If you want to use data from a hypercube to create a chart with picasso.js you're probably going to want to use the picasso.js q plugin. The q plugin makes it easy to extract data from a hypercube for use with picasso.js. In this post I'm going to go through the steps needed to use the q plugin for picasso.js to show you how to use hypercube data to create a chart with picasso.js, and also go over updating the chart when the hypercube data changes, and making selections in the QIX Engine from a picasso.js chart.

 

picasso.js scatter plot with hypercube data.png

Check out this observable notebook of creating a scatter plot with hypercube data and the q plugin

Setup picasso.js

You'll need to install picasso and picassoQ, and register picassoQ with picasso. You can install them with npm install --save picasso.js picasso-plugin-q, and then register picassoQ with picasso like below.

import picasso from 'picasso.js';
import picassoQ from 'picasso-plugin-q';

picasso.use(picassoQ); // this registers the picasso q plugin with picasso.js

 

Create and update picasso.js chart with hypercube data

You'll need a hypercube of course. I'm going to assume here that you know how to create a hypercube with the App API or enigma.js, and if not, there's other resources for learning how to do that, so we won't cover it again here. Below is a general pattern for creating and updating a picasso.js chart after creating a hypercube with enigma.js

(async () => {
const hypercube = await qDoc.createSessionObject(/* hypercube def */);
const layout = await hypercube.getLayout();
createPic(layout); // function that calls chart method on a picasso instance
hypercube.on('changed', async () => {  // listen for updates to hypercube
    const newLayout = await hypercube.getLayout();  // get new layout
    updatePic(newLayout); // function that calls update method on a picasso instance
})
})()

.

In the above block, we create a hypercube, get the layout, and call a function we define that calls the chart method on an instance of picasso.js. Then we watch for the hypercube to update, and can use the update method of picasso.js to simply update the data for the chart. The createPic and updatePic functions might look something like this.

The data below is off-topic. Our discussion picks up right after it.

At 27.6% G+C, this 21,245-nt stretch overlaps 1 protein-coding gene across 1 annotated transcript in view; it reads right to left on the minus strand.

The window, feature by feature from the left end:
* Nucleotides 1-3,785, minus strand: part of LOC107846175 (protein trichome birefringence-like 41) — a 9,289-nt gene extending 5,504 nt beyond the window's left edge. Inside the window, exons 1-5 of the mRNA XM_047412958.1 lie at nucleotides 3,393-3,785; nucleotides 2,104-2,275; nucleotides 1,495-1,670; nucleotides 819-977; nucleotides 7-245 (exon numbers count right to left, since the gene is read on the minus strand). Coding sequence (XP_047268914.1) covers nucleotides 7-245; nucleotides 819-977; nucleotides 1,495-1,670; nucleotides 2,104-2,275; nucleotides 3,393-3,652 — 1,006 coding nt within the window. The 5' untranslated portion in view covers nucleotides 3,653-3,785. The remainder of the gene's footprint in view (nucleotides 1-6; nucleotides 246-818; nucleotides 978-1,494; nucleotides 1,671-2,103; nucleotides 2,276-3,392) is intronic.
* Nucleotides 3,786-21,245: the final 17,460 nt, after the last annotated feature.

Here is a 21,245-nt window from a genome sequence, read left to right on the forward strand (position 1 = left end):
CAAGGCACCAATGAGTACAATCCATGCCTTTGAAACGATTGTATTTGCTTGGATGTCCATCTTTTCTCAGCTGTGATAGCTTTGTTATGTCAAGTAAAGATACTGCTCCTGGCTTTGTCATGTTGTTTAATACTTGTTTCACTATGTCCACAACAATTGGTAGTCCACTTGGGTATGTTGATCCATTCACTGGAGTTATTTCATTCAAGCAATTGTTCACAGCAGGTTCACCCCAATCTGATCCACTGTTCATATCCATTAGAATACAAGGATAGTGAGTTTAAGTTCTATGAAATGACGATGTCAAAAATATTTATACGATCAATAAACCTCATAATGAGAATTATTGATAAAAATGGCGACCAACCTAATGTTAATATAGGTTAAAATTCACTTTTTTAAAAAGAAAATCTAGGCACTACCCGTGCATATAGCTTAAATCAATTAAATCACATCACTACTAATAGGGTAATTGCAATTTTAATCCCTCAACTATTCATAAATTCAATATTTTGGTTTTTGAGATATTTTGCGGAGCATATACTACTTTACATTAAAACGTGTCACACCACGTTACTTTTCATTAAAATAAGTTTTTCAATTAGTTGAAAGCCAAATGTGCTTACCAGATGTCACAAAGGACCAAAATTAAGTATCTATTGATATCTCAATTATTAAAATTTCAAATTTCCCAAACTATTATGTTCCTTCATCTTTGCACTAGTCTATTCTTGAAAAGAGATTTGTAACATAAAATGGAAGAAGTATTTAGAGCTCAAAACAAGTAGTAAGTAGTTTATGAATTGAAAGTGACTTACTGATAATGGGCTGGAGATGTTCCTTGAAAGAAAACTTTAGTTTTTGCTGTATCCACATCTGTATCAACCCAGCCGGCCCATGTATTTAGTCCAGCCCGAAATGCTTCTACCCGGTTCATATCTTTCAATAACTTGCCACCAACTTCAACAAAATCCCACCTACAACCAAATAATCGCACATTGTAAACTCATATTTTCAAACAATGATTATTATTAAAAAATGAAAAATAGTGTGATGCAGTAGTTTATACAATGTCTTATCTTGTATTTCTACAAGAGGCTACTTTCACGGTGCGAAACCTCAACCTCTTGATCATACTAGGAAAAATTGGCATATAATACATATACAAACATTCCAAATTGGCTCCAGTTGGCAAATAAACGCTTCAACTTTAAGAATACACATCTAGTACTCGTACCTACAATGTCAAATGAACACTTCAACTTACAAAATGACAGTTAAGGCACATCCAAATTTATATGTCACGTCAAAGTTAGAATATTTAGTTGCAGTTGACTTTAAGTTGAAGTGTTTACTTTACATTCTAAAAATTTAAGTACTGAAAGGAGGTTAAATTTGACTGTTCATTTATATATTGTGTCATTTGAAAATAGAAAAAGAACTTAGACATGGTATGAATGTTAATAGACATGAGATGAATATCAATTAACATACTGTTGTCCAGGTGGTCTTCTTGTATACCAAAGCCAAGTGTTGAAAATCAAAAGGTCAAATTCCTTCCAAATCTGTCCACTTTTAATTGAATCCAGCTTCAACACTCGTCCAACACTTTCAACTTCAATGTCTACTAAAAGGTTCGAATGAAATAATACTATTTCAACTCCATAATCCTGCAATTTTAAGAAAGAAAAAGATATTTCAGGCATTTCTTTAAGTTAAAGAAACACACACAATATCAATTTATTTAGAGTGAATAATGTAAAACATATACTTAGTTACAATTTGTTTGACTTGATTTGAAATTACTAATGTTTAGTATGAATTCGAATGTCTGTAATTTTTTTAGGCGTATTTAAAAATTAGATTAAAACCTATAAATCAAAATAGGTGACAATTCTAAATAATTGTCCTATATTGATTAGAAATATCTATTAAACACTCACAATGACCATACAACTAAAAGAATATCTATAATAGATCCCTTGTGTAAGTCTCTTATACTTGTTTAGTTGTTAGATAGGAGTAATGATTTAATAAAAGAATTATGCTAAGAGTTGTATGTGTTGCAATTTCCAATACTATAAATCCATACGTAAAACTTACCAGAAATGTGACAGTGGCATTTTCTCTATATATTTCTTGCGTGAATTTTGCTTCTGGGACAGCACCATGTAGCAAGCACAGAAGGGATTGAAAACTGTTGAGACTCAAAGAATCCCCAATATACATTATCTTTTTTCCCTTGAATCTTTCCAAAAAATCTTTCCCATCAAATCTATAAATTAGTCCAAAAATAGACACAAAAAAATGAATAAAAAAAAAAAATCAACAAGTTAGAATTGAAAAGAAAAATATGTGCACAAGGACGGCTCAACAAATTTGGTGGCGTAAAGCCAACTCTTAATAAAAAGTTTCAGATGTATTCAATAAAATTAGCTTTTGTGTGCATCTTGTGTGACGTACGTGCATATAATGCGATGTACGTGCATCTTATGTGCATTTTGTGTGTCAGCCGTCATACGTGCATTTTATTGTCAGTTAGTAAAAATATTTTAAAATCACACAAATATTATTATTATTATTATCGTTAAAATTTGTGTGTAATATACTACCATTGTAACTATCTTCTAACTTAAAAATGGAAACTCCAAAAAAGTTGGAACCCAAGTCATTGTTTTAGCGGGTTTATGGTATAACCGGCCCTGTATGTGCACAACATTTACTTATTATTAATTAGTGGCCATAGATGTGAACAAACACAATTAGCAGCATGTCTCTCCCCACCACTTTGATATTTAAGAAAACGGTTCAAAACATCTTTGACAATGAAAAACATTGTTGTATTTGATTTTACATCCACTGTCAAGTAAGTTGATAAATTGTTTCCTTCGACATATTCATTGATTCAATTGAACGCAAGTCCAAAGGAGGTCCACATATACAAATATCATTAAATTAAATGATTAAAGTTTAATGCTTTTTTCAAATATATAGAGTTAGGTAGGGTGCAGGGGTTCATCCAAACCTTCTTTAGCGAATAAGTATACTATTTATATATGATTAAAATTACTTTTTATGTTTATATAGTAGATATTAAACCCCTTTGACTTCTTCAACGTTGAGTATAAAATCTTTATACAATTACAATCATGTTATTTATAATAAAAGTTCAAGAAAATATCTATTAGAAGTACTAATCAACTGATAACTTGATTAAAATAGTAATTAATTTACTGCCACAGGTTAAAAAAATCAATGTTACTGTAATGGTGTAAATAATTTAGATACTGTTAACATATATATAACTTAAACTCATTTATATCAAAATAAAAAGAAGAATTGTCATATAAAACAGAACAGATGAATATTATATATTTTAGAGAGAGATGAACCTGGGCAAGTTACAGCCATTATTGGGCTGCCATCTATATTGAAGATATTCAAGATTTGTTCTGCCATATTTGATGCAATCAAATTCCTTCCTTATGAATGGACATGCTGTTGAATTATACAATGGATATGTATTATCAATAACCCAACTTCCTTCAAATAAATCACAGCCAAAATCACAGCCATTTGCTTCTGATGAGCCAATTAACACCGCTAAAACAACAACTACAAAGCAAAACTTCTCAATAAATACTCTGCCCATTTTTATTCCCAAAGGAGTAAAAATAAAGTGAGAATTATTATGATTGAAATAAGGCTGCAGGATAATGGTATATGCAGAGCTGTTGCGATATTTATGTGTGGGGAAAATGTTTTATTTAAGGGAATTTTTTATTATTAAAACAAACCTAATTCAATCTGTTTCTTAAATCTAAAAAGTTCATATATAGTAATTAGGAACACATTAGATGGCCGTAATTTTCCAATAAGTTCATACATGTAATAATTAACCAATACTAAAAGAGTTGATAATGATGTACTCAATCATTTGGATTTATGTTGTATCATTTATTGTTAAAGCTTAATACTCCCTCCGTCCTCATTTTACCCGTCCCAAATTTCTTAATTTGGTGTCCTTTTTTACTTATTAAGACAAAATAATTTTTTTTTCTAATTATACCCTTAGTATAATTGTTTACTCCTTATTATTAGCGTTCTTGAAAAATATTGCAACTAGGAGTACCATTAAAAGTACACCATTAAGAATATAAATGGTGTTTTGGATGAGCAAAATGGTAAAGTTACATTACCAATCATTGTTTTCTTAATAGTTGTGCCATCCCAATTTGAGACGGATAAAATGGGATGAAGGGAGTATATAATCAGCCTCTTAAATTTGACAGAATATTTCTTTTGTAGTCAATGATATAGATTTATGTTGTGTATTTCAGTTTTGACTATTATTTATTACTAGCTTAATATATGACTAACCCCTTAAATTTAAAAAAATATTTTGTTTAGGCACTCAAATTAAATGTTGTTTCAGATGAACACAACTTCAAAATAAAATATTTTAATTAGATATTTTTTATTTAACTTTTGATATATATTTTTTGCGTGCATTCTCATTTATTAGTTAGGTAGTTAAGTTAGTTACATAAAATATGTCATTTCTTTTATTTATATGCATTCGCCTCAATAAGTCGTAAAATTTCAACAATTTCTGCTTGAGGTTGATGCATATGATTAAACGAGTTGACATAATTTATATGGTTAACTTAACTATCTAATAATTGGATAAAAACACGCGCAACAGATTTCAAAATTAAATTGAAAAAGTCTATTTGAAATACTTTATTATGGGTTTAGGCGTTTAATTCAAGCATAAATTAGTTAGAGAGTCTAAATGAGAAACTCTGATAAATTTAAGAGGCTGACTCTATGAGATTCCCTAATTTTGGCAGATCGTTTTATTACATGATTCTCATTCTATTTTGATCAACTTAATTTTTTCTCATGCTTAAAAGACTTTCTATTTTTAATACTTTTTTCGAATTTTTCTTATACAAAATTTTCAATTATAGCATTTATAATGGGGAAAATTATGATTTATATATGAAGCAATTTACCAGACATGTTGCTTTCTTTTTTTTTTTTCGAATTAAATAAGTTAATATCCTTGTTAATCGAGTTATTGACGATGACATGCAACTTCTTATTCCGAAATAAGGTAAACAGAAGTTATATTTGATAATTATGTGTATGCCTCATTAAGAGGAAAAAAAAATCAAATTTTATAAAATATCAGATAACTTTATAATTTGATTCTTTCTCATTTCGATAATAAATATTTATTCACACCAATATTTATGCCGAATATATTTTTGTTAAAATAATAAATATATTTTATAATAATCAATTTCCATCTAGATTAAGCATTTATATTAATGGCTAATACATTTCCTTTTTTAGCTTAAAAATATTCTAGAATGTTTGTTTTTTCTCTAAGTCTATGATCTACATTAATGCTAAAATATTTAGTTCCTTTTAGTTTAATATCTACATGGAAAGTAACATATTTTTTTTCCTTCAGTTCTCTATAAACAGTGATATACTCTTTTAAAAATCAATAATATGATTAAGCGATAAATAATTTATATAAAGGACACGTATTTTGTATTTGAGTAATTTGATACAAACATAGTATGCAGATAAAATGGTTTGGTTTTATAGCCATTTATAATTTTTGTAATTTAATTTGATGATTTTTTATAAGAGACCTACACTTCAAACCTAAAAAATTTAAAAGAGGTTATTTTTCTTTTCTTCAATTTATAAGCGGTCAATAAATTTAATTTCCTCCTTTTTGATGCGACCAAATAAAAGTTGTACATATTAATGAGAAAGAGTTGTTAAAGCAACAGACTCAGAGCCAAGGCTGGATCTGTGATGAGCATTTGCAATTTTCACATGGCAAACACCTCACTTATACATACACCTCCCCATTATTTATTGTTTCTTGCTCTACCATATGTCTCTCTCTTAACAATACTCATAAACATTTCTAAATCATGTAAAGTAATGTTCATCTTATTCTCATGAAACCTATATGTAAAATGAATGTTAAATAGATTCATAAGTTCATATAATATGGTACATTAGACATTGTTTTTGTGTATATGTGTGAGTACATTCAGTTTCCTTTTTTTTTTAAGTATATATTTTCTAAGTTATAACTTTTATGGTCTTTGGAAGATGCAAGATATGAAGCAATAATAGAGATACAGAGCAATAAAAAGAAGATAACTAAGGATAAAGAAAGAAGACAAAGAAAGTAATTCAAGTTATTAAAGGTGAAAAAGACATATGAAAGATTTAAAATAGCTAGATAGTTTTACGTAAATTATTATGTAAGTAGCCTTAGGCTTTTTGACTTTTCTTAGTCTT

let chart;
const createPic = (layout) => {
chart = picasso().chart({
   element: document.querySelector('#container'), // some DOM element
   data: [{
     type: 'q', // this tells picasso the data is from a hypercube
     key: 'qHyperCube', // path to the hypercube from the layout,
     data: layout.qHyperCube
   }],
   settings: {} // the chart settings (scales, components, etc.)
});
}

const updatePic = (layout) => {
chart.update({ // we just need to update the data
    data: [{
     type: 'q',
     key: 'qHyperCube',
     data: layout.qHyperCube
    }]
});
}


 

Making selections in the QIX engine

The picasso q plugin has helper functions for generating methods to make QIX selections from a picasso.js brush. You just get a reference to the brush using the brush method of picasso, then use the selections method of picassoQ to generate the QIX methods, then apply them to your QIX model. It would look something like this.

const brush = chart.brush('name-of-brush'); // get reference to brush
const selection = picassoQ.selections(brush)[0]; // generate selection method
qDoc[selection.method](...selection.params); // apply selection method to model

 

 

And that's it. You can check out the observable notebook I created for this blog post, and the picasso-plugin-q too.